Premier Miton Macro Thematic Multi Asset Team
With equity markets struggling over recent times and consumers squeezed, talk has moved on from inflation to recession, as we covered in last week’s Perspectives. This week we consider how falling demand might affect corporate profits and hence, equity markets.
Corporate profitability has been exceptionally strong post-pandemic. A combination of sustained demand, due to income support measures, low interest rates and other government programs has helped support consumer demand. Businesses cut back on production, anticipating falling demand, and this meant they were often caught out by the rapid nature of the rebound. Strong demand and increasing prices has meant margins have expanded rapidly. Subsequently, business have rushed to restock, often against a backdrop of rising input costs and supply chain disruptions.
We have now reached a point where consumers are feeling the pinch from rising prices, hence demand is slipping, and businesses are suffering rising costs across the board. This is very concerning for corporate profits. Having seen a massive bounce back, we are now on the brink of a potential mean reversion.
However, market expectations for profits and margins are for them to push ahead to further highs (see graph). This is partly a function of the natural tendency for analysts to project forward past trends and to wait for guidance from management as to what to forecast.
S&P 500 Index earnings and margins including forecast for 2022 and 2023
Source: Bloomberg, 31.12.2012 – 31.12.2023.
What we have seen in the current reporting season is an increasing number of companies warn on sales and margins. In many cases, these companies are in the consumer cyclical area, where margin expansion was particularly strong to rebound and now weakening demand is causing this to revert.
The market reaction is understandable both at the stock level and aggregate. There are two important questions that need to be answered in our opinion: firstly, how far might earnings expectations fall and, secondly, what valuation might we put on those earnings? Regular readers will know we aren’t in the forecasting business, but in this case, it seems reasonable to expect a whiplash effect. Profits sunk below trend during the lockdowns, rebounded strongly to above trend, and now, in our view, must revert back. We believe 2023 forecasts are basically way too high and profits seem likely to fall in that year.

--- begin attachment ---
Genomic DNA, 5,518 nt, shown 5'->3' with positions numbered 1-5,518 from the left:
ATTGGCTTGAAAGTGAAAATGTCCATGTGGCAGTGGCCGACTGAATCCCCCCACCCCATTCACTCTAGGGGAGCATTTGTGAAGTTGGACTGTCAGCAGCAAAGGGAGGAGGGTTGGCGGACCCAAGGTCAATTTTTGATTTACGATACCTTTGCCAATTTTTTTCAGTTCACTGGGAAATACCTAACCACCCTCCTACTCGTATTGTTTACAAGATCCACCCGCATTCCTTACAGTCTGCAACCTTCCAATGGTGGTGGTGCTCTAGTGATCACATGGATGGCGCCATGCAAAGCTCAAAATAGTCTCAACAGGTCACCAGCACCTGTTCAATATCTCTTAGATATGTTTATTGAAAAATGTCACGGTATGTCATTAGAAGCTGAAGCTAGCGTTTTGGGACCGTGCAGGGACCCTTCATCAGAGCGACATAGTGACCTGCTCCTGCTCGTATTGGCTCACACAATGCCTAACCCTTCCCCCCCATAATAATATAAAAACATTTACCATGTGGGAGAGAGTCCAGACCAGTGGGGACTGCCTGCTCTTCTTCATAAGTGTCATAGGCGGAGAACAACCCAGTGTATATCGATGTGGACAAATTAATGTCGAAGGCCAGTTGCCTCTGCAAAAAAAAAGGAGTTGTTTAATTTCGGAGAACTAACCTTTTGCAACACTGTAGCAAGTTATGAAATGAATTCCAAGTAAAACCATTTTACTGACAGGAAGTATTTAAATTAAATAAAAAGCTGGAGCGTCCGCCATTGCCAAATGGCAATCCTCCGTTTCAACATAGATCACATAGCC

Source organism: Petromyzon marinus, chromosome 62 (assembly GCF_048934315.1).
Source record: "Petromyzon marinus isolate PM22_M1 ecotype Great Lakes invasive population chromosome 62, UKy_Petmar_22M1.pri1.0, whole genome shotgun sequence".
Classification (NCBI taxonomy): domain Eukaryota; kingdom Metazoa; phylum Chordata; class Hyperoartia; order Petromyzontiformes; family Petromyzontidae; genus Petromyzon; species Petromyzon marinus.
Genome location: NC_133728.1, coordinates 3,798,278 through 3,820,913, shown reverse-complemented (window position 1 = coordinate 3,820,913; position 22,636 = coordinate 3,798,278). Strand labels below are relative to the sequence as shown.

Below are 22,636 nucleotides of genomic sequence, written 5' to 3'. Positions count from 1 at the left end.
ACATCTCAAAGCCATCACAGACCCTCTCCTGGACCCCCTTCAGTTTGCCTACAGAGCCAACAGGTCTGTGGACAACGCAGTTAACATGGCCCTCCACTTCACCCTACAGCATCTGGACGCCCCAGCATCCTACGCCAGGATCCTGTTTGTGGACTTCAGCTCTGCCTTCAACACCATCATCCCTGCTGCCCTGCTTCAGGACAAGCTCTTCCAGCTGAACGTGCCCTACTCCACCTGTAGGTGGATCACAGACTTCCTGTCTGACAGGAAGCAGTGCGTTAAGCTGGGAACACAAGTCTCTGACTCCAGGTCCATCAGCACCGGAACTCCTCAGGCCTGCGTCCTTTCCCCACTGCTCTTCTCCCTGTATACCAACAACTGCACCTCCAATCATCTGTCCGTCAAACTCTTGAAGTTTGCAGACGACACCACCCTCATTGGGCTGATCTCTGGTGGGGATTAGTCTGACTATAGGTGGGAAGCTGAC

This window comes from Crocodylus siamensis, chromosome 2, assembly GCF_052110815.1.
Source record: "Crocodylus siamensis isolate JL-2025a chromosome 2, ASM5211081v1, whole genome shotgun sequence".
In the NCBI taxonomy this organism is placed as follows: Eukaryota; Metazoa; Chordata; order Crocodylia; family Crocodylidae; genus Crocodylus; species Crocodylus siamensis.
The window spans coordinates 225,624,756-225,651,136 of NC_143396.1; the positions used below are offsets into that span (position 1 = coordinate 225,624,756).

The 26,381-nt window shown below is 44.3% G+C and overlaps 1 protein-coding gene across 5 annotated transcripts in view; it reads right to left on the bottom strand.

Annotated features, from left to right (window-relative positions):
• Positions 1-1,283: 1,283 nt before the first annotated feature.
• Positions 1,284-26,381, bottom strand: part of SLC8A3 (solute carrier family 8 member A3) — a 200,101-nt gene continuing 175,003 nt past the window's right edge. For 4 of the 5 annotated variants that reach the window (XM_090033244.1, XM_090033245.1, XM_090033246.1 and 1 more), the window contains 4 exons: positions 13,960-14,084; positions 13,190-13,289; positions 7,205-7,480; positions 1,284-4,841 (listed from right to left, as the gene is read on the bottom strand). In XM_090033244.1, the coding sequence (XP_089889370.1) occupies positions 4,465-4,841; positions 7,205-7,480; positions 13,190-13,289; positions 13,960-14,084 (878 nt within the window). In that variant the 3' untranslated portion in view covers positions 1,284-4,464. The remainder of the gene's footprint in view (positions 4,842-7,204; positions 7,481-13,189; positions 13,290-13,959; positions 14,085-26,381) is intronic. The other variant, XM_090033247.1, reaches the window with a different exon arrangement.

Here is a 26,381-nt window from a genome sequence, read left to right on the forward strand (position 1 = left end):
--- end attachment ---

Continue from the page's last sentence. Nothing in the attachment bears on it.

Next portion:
The valuation question is generally considered to be a function of interest rates and inflation. Higher bond yields and higher inflation make for lower valuations. This implies not only do forecasts need to come down, but the valuation on those earnings also needs to fall, potentially leading to further falls in markets.
Hence, all year we have been trying to insulate portfolios to the greatest degree from these twin factors. Firstly, we have been avoiding areas most at risk from inflation, margin squeezes and potential recession. Most obviously this would be consumer discretionary, where we have no equity exposure, and also financials where we have very limited exposure. Industrials is another area of concern, and here we only own businesses with less cyclicality and good inflation protection.
Our approach to avoiding pressure from the valuation squeeze is to avoid high valuations in general and focus on less fashionable areas. Hence, our portfolios could be said to have something of a value bias. We would argue this is largely a factor of our preferred sectors and industries being relatively cheap.
Those areas best able to cope with margin pressures and hence, avoid earnings and valuation declines include consumer staples, utilities and health care in our view. Primary producers such as energy and materials have also been benefitting strongly from the current trends. These areas form the bulk of our equity portfolios at present. We feel we are defensive enough for now but could happily take further action if necessary.